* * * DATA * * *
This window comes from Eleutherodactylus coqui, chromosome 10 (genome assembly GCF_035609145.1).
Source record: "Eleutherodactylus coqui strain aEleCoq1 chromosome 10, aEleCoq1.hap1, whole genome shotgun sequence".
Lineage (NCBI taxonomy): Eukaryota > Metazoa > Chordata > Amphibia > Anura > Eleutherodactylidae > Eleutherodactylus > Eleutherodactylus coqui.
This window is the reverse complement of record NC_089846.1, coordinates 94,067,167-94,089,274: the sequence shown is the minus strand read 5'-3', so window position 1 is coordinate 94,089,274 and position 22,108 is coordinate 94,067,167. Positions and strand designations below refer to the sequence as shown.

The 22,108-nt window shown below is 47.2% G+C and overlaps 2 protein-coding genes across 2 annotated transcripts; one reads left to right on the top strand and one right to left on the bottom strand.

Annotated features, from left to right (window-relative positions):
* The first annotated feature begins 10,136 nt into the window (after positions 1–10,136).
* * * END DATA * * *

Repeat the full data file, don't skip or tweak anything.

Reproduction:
This window comes from Eleutherodactylus coqui, chromosome 10 (genome assembly GCF_035609145.1).
Source record: "Eleutherodactylus coqui strain aEleCoq1 chromosome 10, aEleCoq1.hap1, whole genome shotgun sequence".
Lineage (NCBI taxonomy): Eukaryota > Metazoa > Chordata > Amphibia > Anura > Eleutherodactylidae > Eleutherodactylus > Eleutherodactylus coqui.
This window is the reverse complement of record NC_089846.1, coordinates 94,067,167-94,089,274: the sequence shown is the minus strand read 5'-3', so window position 1 is coordinate 94,089,274 and position 22,108 is coordinate 94,067,167. Positions and strand designations below refer to the sequence as shown.

The 22,108-nt window shown below is 47.2% G+C and overlaps 2 protein-coding genes across 2 annotated transcripts; one reads left to right on the top strand and one right to left on the bottom strand.

Annotated features, from left to right (window-relative positions):
* The first annotated feature begins 10,136 nt into the window (after positions 1–10,136).